Dust and Gas in the Andromeda Galaxy
This image of the Andromeda galaxy, or M31, includes data from the ESA (European Space Agency) Herschel mission, supplemented with data from ESAs retired Planck observatory and two retired NASA missions: the Infrared Astronomical Satellite (IRAS) and Cosmic Background Explorer (COBE).
Operated from 2009 to 2013, Herschel detected wavelengths of light in the far-infrared and microwave ranges, and was ideal for studying dust in nearby galaxies because it could capture small-scale structures in the dust clouds in high resolution. However, Herschel often couldnt detect light from diffuse dust clouds especially in the outer regions of galaxies, where the gas and dust become sparse and thus fainter. As a result, the mission missed up to 30% of all the light given off by dust. Combining the Herschel observations with data from other observatories creates a more complete picture of the dust in the galaxy.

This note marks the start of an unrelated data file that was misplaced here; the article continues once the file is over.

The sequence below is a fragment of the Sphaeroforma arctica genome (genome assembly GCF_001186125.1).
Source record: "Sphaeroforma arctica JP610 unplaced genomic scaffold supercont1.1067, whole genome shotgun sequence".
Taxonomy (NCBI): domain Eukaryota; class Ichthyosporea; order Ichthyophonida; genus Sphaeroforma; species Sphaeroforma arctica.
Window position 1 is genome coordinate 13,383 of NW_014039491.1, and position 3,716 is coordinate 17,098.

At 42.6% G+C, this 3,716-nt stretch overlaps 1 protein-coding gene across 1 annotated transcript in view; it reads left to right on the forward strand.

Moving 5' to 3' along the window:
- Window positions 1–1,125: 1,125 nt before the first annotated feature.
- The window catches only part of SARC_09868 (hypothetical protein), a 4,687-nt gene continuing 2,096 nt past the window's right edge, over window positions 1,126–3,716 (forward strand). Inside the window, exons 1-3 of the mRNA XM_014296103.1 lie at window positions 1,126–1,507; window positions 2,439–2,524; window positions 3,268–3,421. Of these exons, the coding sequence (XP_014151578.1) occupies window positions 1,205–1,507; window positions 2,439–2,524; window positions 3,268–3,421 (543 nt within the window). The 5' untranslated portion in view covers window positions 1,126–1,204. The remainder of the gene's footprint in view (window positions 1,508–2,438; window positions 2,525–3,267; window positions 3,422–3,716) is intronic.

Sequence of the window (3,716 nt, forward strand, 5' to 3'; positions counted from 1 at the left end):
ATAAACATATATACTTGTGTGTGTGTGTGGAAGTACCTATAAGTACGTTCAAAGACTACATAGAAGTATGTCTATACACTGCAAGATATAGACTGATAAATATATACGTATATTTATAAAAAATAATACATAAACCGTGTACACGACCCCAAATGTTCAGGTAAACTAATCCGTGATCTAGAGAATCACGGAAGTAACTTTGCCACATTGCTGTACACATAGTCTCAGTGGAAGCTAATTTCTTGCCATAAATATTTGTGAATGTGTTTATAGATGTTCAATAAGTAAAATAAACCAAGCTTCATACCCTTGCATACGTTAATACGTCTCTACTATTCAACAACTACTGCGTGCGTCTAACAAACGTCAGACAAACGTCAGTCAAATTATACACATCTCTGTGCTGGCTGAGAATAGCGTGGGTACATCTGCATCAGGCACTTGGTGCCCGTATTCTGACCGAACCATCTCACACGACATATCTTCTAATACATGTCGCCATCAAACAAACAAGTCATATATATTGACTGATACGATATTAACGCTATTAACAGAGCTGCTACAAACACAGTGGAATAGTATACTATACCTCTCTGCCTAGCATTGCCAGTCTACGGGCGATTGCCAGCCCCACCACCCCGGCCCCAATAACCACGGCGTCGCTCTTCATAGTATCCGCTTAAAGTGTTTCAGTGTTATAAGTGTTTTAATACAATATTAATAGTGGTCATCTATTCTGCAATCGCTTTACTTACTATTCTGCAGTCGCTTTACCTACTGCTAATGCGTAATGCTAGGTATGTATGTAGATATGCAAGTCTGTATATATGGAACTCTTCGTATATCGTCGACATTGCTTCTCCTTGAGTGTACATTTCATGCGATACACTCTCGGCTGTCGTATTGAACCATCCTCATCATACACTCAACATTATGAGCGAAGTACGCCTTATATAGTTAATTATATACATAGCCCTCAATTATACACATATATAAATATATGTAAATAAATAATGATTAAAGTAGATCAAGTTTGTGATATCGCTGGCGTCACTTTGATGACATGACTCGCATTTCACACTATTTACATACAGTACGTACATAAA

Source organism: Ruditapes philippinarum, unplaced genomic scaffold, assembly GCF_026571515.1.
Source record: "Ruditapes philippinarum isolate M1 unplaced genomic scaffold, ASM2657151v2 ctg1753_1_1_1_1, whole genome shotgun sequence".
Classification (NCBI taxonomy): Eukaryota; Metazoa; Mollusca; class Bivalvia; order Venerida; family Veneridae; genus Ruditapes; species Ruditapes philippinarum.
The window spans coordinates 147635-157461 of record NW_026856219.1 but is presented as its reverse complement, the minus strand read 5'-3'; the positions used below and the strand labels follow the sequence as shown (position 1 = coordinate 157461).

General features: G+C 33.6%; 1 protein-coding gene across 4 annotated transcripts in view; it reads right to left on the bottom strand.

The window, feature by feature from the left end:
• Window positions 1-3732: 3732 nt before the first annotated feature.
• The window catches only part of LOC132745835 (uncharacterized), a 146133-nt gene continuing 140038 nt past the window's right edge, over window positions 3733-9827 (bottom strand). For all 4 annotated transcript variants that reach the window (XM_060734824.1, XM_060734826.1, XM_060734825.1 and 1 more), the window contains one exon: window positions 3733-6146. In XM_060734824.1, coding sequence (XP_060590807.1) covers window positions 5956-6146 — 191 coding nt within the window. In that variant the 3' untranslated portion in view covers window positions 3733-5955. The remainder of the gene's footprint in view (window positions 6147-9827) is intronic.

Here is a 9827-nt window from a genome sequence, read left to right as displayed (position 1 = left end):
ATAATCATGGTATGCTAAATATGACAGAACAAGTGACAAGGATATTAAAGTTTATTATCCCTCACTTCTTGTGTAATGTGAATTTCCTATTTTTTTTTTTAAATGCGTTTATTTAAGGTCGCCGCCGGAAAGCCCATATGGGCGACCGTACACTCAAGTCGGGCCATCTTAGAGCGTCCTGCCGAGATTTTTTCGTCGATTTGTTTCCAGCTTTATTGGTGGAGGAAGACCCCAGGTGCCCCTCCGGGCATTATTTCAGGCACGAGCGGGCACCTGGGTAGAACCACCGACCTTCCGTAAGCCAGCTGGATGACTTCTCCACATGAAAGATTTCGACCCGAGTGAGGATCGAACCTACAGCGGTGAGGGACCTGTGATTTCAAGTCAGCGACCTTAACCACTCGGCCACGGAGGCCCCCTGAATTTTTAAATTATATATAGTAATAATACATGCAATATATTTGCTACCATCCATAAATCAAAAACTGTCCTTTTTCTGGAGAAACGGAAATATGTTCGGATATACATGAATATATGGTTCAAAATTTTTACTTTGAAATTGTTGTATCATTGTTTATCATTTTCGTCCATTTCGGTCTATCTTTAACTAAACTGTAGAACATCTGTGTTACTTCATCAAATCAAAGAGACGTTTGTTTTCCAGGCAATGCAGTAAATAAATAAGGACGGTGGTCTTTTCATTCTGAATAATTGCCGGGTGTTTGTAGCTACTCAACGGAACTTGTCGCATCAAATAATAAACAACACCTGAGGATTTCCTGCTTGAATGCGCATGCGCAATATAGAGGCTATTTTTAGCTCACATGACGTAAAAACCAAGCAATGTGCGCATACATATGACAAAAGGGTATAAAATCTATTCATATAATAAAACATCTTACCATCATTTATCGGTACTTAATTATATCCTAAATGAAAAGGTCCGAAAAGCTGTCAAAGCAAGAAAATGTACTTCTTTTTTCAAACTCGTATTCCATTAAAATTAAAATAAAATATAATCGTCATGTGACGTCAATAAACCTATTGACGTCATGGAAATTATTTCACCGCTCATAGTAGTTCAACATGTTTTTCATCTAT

In the image, red indicates hydrogen gas; green indicates cold dust; and warmer dust is shown in blue. Launched in 1983, IRAS was the first space telescope to detect infrared light, setting the stage for future observatories like NASAs Spitzer Space Telescope and James Webb Space Telescope. The Planck observatory, launched in 2009, and COBE, launched in 1989, both studied the cosmic microwave background, or light left over from the big bang.
Red indicates hydrogen gas detected using the Green Bank Telescope in West Virginia, the Westerbork Synthesis Radio Telescope in the Netherlands, and the Institute for Radio Astronomy in the Millimeter Range 30-meter telescope in Spain.
- June 16, 2022
- ESA/NASA/JPL-Caltech/GBT/WSRT/IRAM/C. Clark (STScI)
- Andromeda Galaxy
- Messier 31
- NGC 224
- Subject | Local Universe
- Galaxy Type Spiral
- Lightyears 2,450,000
|Telescope||Spectral Band||Color Assigment||Wavelength|
|Herschel||Infrared (Far-IR)||Blue||100.0 µm|
|Herschel||Infrared (Far-IR)||Green||350.0 µm|
|IRAM||Millimeter (CO (1-0))||Red||2.6 mm|
|WRST||Radio (HI)||Red||210.0 mm|